3. Set up a meeting with your line manager
As you might expect, a manager doesn’t want to discuss salaries while they’re on a lunch break or in a group dynamic. When you’re scheduling the meeting, approach the meeting itself as a performance review rather than a specific conversation about salary. This allows you to provide more insight into your wider performance, which feeds into the potential for a salary increase.
If company-wide performance reviews are coming up, it’s a good idea to use this as an opportunity to talk about salary instead, rather than booking additional meetings that take up valuable time.
4. Plan what you’re going to say
Having an idea of the topics that you’re going to touch on beforehand can help you feel more confident within the meeting itself. Regardless of how strong you are at public speaking, create a list of key achievements, topics or highlights that you want to share. This way, if you forget anything, you can refer back and make a stronger case.
How you approach the salary increase itself is important. You want to make sure that you use professional examples and reasoning, rather than anything personal. In most cases, setting salaries is entirely a business decision and you need to demonstrate why this is a sound idea. Remember to highlight how you arrived at your desired salary and provide context as to why you feel you deserve that number.
An example could be:
“Over the last five years that I’ve worked for this company, I’ve been a key element of the marketing department and contributed to a number of key successes for the business, all of which have helped us become an industry leader. For that reason, I’d like to discuss my ongoing performance and salary.
While I first started in a junior role, I’ve since taken on a more senior position with several more responsibilities and completed training related to those responsibilities. During that time, my work has helped us deliver 30% more leads for the business and led to a 150% increase in the number of visitors to our website.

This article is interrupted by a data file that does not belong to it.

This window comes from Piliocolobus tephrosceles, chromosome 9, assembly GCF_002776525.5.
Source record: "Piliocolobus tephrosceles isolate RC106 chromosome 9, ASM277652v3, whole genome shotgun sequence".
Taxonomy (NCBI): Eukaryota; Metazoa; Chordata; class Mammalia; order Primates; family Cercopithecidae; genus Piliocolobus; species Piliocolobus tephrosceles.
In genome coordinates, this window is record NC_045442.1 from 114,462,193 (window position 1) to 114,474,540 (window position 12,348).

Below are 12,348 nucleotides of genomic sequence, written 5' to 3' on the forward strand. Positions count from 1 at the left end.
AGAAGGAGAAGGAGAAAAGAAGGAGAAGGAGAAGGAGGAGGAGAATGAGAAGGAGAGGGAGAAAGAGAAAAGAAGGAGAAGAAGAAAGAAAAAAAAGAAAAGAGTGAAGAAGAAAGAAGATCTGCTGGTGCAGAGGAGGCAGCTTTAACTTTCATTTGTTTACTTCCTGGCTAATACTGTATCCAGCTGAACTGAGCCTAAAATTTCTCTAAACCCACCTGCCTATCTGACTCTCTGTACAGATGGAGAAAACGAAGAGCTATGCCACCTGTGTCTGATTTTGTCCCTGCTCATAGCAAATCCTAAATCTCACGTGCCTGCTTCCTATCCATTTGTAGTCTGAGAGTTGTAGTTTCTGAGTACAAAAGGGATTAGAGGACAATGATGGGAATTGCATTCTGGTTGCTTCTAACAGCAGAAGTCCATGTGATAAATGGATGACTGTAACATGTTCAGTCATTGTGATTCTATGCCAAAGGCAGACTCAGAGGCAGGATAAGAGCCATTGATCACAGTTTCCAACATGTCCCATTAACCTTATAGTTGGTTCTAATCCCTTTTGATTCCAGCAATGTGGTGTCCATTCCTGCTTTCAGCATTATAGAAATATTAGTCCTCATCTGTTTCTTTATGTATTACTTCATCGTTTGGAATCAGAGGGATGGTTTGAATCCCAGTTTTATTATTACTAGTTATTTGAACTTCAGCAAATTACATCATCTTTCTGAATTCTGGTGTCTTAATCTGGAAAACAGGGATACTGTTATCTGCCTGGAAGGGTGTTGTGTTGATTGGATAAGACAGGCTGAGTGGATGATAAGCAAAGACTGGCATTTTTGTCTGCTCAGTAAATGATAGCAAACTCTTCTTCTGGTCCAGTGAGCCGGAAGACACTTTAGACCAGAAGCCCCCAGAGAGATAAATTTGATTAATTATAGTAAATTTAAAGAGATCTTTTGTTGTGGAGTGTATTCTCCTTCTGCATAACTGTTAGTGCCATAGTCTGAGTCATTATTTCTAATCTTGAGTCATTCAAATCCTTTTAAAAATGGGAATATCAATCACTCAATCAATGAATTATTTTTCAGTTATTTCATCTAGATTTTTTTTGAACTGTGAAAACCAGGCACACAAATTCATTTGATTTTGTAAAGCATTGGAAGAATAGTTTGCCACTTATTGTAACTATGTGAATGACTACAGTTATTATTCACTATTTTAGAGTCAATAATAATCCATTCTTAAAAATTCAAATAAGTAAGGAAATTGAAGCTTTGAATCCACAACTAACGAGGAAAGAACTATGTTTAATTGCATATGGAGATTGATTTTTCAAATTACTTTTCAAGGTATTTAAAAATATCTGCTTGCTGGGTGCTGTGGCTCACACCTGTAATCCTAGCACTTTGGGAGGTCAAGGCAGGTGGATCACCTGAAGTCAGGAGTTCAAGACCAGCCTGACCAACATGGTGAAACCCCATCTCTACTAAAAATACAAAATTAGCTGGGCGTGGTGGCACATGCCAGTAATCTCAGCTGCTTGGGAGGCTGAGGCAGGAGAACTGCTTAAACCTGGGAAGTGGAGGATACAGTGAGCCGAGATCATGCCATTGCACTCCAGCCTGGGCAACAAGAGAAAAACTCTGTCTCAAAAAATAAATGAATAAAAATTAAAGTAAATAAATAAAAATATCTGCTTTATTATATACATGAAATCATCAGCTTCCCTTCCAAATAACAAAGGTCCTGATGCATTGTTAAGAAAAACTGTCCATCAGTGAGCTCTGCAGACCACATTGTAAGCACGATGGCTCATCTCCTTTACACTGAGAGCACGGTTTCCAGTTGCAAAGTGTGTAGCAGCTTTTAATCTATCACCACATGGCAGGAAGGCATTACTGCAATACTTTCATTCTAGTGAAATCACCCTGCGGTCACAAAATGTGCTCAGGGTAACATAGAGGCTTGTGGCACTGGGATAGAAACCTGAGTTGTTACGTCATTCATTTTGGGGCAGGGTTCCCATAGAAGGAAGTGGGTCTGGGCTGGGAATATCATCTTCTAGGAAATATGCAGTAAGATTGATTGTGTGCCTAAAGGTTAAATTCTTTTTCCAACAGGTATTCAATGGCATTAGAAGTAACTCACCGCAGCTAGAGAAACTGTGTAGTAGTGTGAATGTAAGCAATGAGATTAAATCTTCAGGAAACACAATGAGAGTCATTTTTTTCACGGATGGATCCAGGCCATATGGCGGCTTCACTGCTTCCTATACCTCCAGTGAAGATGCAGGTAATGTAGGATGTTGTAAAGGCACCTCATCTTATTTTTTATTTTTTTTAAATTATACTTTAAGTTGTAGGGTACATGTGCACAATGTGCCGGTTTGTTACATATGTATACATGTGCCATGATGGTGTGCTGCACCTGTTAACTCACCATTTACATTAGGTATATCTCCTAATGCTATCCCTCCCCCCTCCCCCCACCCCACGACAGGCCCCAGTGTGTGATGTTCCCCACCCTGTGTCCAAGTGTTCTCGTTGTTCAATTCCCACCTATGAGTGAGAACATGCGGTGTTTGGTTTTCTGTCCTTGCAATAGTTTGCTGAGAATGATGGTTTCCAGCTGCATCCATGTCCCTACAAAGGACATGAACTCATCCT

I’ve done some research and it seems like other people in my role, in this region, earn slightly more than me. With that in mind, I’d like to ask for an 8% rise in my salary – do you agree that’s reasonable?
5. Asking for a pay rise
During the meeting itself, remember that you’re well within your rights to ask for a salary increase and you shouldn’t feel anxious or worried about doing so, especially if your performance matches what you’re asking for.
Expect questions and/or negotiation from your manager. They’ll likely have more details about the achievements and performance you’ve mentioned, alongside the industry research you’ve done. Take your time to answer these while also reinforcing your positive contribution.
During the negotiation period – if there is one – always use your research to back up your request. If your manager says it’s not possible, you might want to ask why this is. In some cases, external factors such as budget cuts may be hindering your pay increase. In this case, you can ask to set up some sort of development progression plan that incorporates a salary increase based on targets or a certain milestone.
In conclusion, asking for a pay rise is a natural part of any career and can help you reach personal goals based on your performance. With this in mind, understanding how to ask for a pay rise is a key skill for any individual and something you should prepare for during your working life.